Lámh Dhearg focus remains on chasing championship glory

By Michael McMullan

LÁMH Dhearg captain Terry McCrudden admits that while their form is inconsistent the goal is the same as every year – getting their hands back on the McNamee Cup.

McCrudden, who played in their 2017 final win over St John’s, feels their “tough” group that included Portglenone, Naomh Éanna and Ahoghill has been a help.

“You want to be playing competitive matches,” he said. “In my opinion, you don’t want to be playing teams you’ll beat by 10 points.

“It was three competitive games. In my opinion, we were a bit inconsistent in terms of form.

“We beat Ahoghill away, we beat Portglenone in Cargin which was a good win and we probably scraped a draw against Naomh Éanna to top the group.”

Their championship season came after a league campaign that saw them finish in third spot after an indifferent start. A narrow win over Cargin was their only points from the first five games.

“We had boys injured; some weren’t back from the county,” McCrudden added.

“Pearse Fitzsimons has come back from Australia which is a big boost for us.

“We had a lot of players missing but it was a good opportunity for the younger players to get valuable game time in Division One which will stand them in good stead.

“I feel we are getting a lot of our players back and getting into a bit of a groove.”

After the experienced trio of Paddy Cunningham, Conor Murray and John Finucane, 31-year-old McCrudden is on the upper echelon of the squad’s core of players from the 25 to 30 years of age bracket.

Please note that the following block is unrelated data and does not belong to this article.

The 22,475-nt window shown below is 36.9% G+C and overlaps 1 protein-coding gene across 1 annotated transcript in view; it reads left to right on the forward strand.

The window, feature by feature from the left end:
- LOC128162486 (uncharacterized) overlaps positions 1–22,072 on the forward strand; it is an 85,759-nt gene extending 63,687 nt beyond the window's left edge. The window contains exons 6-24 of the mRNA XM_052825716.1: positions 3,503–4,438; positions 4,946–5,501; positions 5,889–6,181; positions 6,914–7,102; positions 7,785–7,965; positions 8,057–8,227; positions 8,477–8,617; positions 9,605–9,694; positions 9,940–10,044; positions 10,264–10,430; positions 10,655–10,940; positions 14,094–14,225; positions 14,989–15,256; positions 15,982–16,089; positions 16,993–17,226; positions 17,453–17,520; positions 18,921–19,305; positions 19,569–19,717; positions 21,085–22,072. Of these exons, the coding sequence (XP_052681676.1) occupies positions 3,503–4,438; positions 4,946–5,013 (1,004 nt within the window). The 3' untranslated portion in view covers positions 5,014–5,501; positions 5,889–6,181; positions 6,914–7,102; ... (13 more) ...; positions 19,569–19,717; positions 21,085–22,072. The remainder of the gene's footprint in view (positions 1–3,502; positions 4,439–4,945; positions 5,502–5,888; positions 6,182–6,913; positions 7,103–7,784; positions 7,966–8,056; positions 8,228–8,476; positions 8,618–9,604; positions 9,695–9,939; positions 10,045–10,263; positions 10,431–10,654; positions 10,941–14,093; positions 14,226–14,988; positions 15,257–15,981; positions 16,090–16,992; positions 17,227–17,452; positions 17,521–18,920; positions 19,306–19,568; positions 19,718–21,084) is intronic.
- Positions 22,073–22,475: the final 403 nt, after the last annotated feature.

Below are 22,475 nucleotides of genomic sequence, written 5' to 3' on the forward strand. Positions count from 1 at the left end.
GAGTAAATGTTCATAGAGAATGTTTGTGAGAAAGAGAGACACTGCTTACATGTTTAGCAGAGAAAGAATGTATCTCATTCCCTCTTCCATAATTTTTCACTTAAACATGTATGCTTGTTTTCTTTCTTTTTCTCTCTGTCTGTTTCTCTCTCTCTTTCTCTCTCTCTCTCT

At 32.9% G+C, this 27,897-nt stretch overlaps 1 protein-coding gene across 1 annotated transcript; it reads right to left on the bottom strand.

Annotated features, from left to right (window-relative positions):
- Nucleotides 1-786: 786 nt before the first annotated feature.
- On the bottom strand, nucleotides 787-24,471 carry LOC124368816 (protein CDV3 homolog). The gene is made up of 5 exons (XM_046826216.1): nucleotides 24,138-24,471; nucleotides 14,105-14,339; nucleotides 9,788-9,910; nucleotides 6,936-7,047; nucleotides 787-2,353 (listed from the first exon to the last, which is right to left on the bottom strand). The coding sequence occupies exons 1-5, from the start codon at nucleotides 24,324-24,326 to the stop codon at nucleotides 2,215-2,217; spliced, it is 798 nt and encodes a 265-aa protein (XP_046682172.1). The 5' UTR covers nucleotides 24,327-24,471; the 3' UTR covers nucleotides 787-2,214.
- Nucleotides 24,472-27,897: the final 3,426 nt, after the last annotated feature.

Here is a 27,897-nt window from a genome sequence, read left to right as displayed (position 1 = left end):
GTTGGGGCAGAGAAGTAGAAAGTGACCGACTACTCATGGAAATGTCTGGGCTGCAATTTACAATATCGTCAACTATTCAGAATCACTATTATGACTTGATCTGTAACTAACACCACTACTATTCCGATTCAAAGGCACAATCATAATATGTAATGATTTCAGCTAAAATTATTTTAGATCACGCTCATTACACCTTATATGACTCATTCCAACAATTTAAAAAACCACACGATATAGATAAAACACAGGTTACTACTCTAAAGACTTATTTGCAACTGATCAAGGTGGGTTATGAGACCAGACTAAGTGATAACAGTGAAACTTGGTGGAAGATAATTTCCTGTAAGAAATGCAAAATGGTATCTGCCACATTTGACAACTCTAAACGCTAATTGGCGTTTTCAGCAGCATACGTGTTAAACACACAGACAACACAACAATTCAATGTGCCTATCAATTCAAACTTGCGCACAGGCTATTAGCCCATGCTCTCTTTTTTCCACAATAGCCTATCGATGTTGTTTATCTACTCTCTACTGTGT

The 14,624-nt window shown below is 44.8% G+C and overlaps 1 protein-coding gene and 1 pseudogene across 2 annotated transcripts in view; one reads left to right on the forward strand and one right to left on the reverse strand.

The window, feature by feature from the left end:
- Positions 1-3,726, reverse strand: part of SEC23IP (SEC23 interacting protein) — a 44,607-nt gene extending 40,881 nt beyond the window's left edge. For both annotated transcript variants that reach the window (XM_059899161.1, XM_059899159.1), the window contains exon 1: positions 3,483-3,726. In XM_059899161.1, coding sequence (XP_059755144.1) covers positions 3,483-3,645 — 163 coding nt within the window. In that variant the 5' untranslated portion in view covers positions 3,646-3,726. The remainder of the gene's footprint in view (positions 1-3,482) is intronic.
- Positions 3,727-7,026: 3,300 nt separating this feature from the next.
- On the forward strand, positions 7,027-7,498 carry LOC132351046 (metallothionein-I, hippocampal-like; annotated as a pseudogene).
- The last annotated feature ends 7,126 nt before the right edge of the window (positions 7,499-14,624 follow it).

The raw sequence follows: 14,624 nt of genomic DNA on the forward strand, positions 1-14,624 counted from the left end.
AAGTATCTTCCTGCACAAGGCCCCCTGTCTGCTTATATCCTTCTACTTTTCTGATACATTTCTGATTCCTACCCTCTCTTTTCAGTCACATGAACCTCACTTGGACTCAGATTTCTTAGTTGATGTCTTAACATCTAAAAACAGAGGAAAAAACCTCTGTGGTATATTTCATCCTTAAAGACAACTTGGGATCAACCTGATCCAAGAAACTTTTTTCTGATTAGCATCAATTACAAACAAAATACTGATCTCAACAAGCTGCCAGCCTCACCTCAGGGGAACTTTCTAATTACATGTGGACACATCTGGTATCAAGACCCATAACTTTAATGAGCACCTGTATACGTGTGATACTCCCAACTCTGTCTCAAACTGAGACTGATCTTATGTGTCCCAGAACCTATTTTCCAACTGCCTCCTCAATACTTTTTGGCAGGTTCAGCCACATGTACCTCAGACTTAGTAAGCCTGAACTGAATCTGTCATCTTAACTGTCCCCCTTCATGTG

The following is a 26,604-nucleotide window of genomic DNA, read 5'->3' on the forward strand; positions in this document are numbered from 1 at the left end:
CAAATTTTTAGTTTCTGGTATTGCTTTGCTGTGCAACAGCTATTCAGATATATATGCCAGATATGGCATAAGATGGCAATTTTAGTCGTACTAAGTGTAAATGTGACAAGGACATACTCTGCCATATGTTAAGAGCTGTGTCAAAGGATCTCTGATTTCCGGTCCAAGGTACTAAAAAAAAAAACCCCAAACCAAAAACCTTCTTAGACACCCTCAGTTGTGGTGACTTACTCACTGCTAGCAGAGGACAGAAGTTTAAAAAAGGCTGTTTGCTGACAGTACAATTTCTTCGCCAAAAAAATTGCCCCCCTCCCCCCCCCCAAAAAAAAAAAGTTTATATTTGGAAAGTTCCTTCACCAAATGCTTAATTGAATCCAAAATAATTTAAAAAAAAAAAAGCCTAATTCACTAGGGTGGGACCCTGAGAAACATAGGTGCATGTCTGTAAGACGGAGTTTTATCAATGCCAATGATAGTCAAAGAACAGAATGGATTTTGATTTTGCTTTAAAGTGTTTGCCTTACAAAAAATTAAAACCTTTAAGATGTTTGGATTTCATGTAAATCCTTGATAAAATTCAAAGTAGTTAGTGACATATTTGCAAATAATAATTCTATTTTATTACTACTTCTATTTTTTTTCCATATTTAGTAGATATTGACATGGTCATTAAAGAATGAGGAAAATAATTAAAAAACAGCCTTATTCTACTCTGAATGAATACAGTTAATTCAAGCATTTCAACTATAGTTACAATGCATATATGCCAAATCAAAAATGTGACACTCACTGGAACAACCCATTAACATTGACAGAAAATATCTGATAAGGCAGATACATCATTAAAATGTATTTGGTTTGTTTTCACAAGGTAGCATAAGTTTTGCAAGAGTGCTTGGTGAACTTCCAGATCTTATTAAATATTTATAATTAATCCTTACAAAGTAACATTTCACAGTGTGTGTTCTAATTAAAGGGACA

“It is a good balance,” McCrudden added, speaking ahead of Friday’s (Dunsilly 7pm) quarter-final with last year’s intermediate champions Dunloy.

Before a ball was kicked this year, the Lámh Dhearg plan was the same as every other year – remain competitive in the top flight of the league and push to add a fourth county title.

McCrudden speaks of the St Gall’s dominance in Antrim being followed by a spell when Lámh Dhearg were never far away. They lost the 2019 decider to Cargin after extra-time after being edged out in similar fashion 12 months earlier.

“We got over the line in 2017 and it’s the goal every year and I believe the team is good enough to do it…you don’t really settle for anything else,” McCrudden outlined.

“We have won a couple of leagues and they are great to play in but everybody remembers who wins the championships.”

Their immediate challenge is a Dunloy team McCrudden has a lot of respect for and was in Croke Park cheering on on All-Ireland final day earlier this year.

“It’s a great club when you see what they are doing in hurling at the minute and they have a lot of dual players,” he said.

“We have the dual aspect too so we know about that. It is a great opportunity for them to be playing in the senior championship and we are looking forward to it.”

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